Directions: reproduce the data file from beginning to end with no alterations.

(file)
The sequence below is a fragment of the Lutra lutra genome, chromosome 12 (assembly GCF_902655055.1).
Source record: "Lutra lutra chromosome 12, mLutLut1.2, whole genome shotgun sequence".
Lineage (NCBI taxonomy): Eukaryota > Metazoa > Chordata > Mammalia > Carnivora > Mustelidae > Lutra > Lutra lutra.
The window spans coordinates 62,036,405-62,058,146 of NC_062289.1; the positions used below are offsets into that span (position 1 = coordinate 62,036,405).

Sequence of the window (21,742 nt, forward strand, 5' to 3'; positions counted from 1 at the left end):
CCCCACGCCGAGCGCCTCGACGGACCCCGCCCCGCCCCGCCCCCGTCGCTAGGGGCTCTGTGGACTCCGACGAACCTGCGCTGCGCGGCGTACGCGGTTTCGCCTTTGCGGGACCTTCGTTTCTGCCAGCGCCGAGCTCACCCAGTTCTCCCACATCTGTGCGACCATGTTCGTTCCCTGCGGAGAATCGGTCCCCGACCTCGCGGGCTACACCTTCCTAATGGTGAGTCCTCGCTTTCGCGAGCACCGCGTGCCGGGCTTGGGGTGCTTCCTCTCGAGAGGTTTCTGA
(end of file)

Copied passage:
The sequence below is a fragment of the Lutra lutra genome, chromosome 12 (assembly GCF_902655055.1).
Source record: "Lutra lutra chromosome 12, mLutLut1.2, whole genome shotgun sequence".
Lineage (NCBI taxonomy): Eukaryota > Metazoa > Chordata > Mammalia > Carnivora > Mustelidae > Lutra > Lutra lutra.
The window spans coordinates 62,036,405-62,058,146 of NC_062289.1; the positions used below are offsets into that span (position 1 = coordinate 62,036,405).

Sequence of the window (21,742 nt, forward strand, 5' to 3'; positions counted from 1 at the left end):
CCCCACGCCGAGCGCCTCGACGGACCCCGCCCCGCCCCGCCCCCGTCGCTAGGGGCTCTGTGGACTCCGACGAACCTGCGCTGCGCGGCGTACGCGGTTTCGCCTTTGCGGGACCTTCGTTTCTGCCAGCGCCGAGCTCACCCAGTTCTCCCACATCTGTGCGACCATGTTCGTTCCCTGCGGAGAATCGGTCCCCGACCTCGCGGGCTACACCTTCCTAATGGTGAGTCCTCGCTTTCGCGAGCACCGCGTGCCGGGCTTGGGGTGCTTCCTCTCGAGAGGTTTCTGA